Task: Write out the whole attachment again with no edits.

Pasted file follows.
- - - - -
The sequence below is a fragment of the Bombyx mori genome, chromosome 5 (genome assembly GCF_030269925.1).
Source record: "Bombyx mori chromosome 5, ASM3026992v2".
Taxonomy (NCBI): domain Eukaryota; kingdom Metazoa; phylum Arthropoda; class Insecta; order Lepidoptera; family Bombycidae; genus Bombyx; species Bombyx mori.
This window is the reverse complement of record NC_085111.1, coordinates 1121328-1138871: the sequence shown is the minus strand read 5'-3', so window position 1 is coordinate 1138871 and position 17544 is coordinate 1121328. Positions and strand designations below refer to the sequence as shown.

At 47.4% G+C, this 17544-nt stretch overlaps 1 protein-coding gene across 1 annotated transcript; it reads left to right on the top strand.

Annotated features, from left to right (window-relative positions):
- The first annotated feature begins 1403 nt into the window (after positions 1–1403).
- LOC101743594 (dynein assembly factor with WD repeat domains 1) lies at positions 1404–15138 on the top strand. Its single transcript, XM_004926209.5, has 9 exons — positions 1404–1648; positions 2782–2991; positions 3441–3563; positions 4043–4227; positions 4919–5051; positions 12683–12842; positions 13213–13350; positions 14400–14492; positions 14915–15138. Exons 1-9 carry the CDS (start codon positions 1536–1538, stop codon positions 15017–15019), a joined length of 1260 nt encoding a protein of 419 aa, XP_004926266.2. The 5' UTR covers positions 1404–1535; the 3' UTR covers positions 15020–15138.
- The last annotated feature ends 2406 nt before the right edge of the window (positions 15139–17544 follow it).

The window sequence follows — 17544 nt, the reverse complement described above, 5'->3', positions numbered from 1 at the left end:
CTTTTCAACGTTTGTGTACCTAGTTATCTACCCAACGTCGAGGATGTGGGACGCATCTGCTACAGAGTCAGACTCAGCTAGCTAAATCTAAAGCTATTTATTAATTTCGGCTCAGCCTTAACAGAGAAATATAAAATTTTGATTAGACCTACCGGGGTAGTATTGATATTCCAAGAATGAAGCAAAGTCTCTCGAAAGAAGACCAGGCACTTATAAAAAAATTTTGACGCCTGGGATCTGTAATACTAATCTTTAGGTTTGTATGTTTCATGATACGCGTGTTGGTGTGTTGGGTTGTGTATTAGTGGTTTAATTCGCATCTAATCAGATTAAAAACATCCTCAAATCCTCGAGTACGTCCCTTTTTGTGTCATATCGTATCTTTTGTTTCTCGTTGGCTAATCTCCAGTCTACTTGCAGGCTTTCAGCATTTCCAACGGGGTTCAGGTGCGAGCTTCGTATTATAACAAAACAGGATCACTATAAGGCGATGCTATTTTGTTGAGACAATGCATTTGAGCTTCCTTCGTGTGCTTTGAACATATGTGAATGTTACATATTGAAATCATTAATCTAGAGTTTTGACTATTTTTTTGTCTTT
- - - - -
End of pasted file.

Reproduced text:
The sequence below is a fragment of the Bombyx mori genome, chromosome 5 (genome assembly GCF_030269925.1).
Source record: "Bombyx mori chromosome 5, ASM3026992v2".
Taxonomy (NCBI): domain Eukaryota; kingdom Metazoa; phylum Arthropoda; class Insecta; order Lepidoptera; family Bombycidae; genus Bombyx; species Bombyx mori.
This window is the reverse complement of record NC_085111.1, coordinates 1121328-1138871: the sequence shown is the minus strand read 5'-3', so window position 1 is coordinate 1138871 and position 17544 is coordinate 1121328. Positions and strand designations below refer to the sequence as shown.

At 47.4% G+C, this 17544-nt stretch overlaps 1 protein-coding gene across 1 annotated transcript; it reads left to right on the top strand.

Annotated features, from left to right (window-relative positions):
- The first annotated feature begins 1403 nt into the window (after positions 1–1403).
- LOC101743594 (dynein assembly factor with WD repeat domains 1) lies at positions 1404–15138 on the top strand. Its single transcript, XM_004926209.5, has 9 exons — positions 1404–1648; positions 2782–2991; positions 3441–3563; positions 4043–4227; positions 4919–5051; positions 12683–12842; positions 13213–13350; positions 14400–14492; positions 14915–15138. Exons 1-9 carry the CDS (start codon positions 1536–1538, stop codon positions 15017–15019), a joined length of 1260 nt encoding a protein of 419 aa, XP_004926266.2. The 5' UTR covers positions 1404–1535; the 3' UTR covers positions 15020–15138.
- The last annotated feature ends 2406 nt before the right edge of the window (positions 15139–17544 follow it).

The window sequence follows — 17544 nt, the reverse complement described above, 5'->3', positions numbered from 1 at the left end:
CTTTTCAACGTTTGTGTACCTAGTTATCTACCCAACGTCGAGGATGTGGGACGCATCTGCTACAGAGTCAGACTCAGCTAGCTAAATCTAAAGCTATTTATTAATTTCGGCTCAGCCTTAACAGAGAAATATAAAATTTTGATTAGACCTACCGGGGTAGTATTGATATTCCAAGAATGAAGCAAAGTCTCTCGAAAGAAGACCAGGCACTTATAAAAAAATTTTGACGCCTGGGATCTGTAATACTAATCTTTAGGTTTGTATGTTTCATGATACGCGTGTTGGTGTGTTGGGTTGTGTATTAGTGGTTTAATTCGCATCTAATCAGATTAAAAACATCCTCAAATCCTCGAGTACGTCCCTTTTTGTGTCATATCGTATCTTTTGTTTCTCGTTGGCTAATCTCCAGTCTACTTGCAGGCTTTCAGCATTTCCAACGGGGTTCAGGTGCGAGCTTCGTATTATAACAAAACAGGATCACTATAAGGCGATGCTATTTTGTTGAGACAATGCATTTGAGCTTCCTTCGTGTGCTTTGAACATATGTGAATGTTACATATTGAAATCATTAATCTAGAGTTTTGACTATTTTTTTGTCTTT